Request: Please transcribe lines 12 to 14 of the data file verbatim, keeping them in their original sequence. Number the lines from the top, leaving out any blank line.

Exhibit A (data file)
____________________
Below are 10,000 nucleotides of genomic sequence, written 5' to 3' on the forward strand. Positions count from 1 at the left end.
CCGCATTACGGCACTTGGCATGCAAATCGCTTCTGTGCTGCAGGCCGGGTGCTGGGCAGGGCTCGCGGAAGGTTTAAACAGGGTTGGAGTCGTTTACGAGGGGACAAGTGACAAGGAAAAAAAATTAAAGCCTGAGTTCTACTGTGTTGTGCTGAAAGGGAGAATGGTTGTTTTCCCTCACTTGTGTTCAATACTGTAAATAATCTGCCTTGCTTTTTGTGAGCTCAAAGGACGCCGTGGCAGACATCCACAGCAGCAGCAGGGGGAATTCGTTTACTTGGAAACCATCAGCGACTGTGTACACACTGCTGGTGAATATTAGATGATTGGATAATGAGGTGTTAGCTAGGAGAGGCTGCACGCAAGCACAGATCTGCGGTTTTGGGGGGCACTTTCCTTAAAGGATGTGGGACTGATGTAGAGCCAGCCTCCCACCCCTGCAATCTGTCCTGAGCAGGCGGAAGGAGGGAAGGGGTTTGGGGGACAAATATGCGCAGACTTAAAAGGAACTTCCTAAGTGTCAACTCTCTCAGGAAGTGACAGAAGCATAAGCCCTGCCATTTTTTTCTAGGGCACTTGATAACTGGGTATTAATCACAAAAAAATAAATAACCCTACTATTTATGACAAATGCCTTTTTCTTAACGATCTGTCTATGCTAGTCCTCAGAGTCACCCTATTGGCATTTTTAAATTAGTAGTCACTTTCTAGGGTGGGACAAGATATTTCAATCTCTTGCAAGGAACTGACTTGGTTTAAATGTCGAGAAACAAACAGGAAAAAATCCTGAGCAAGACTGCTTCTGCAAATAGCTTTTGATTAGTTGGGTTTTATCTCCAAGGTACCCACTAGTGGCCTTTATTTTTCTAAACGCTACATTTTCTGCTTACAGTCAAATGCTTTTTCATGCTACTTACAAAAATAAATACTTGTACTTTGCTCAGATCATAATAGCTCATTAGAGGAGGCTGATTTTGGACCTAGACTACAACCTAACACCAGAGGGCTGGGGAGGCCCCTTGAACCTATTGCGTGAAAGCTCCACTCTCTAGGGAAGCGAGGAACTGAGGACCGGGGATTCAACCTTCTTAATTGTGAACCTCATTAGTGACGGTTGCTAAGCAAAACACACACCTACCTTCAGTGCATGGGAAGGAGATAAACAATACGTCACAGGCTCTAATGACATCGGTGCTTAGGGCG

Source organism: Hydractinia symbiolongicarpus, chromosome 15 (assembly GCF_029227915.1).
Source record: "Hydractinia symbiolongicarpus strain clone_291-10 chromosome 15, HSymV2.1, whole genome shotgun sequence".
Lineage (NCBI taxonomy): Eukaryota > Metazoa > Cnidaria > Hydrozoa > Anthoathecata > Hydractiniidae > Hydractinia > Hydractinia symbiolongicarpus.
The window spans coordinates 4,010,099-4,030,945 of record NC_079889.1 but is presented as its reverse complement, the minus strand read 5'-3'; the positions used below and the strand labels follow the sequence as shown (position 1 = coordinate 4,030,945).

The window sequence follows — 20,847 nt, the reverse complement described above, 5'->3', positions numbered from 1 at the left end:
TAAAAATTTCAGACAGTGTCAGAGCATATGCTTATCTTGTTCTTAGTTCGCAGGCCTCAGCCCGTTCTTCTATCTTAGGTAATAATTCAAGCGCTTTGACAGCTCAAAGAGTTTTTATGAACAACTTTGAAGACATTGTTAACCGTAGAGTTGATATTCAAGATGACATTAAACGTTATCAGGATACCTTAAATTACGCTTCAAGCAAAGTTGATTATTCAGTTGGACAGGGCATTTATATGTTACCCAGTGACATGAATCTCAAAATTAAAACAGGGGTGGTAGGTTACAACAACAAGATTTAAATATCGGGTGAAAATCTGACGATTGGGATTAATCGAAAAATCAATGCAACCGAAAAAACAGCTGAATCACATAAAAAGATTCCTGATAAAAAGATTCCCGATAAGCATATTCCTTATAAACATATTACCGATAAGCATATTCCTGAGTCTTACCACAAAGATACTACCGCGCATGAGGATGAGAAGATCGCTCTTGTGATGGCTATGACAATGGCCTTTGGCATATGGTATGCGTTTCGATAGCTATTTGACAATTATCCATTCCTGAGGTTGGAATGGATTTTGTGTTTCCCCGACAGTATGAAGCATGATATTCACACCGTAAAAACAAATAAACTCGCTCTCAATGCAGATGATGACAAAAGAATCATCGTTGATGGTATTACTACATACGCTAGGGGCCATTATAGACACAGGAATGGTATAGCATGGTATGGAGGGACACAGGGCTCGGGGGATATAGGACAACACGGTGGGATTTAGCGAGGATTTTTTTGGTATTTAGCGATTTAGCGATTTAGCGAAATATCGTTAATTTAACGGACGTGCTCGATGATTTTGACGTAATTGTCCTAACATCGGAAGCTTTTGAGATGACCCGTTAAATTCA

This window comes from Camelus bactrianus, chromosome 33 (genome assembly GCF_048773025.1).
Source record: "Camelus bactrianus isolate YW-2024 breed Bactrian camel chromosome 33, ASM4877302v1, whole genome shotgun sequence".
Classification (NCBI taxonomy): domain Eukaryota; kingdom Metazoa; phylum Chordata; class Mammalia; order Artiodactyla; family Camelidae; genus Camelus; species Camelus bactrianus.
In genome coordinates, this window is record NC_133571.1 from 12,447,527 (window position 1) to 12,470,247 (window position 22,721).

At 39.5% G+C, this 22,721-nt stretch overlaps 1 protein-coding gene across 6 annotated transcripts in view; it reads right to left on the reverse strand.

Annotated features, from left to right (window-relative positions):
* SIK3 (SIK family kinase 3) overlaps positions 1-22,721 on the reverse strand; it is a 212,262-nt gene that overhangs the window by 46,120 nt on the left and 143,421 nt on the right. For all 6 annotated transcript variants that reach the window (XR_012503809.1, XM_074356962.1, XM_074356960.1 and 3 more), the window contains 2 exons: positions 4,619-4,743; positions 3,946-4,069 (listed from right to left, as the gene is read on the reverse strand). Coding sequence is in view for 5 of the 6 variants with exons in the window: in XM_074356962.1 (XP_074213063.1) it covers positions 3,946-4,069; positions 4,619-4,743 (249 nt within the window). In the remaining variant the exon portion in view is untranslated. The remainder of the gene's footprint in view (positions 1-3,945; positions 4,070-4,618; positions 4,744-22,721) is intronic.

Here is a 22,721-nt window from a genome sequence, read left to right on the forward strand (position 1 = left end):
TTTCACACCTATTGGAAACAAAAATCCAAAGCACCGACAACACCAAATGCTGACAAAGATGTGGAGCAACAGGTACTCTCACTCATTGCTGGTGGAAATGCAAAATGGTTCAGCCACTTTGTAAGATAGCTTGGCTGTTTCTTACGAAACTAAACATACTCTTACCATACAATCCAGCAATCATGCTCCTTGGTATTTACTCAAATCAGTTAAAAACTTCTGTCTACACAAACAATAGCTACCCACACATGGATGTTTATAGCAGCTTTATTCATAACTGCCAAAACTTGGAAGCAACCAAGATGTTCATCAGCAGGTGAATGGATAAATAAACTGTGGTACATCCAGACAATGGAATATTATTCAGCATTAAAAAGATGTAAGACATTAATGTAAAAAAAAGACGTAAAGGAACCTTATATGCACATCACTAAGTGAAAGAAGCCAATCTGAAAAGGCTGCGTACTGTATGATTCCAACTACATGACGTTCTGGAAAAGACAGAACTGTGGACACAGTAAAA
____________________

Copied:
In genome coordinates, this window is record NC_133571.1 from 12,447,527 (window position 1) to 12,470,247 (window position 22,721).

At 39.5% G+C, this 22,721-nt stretch overlaps 1 protein-coding gene across 6 annotated transcripts in view; it reads right to left on the reverse strand.

Annotated features, from left to right (window-relative positions):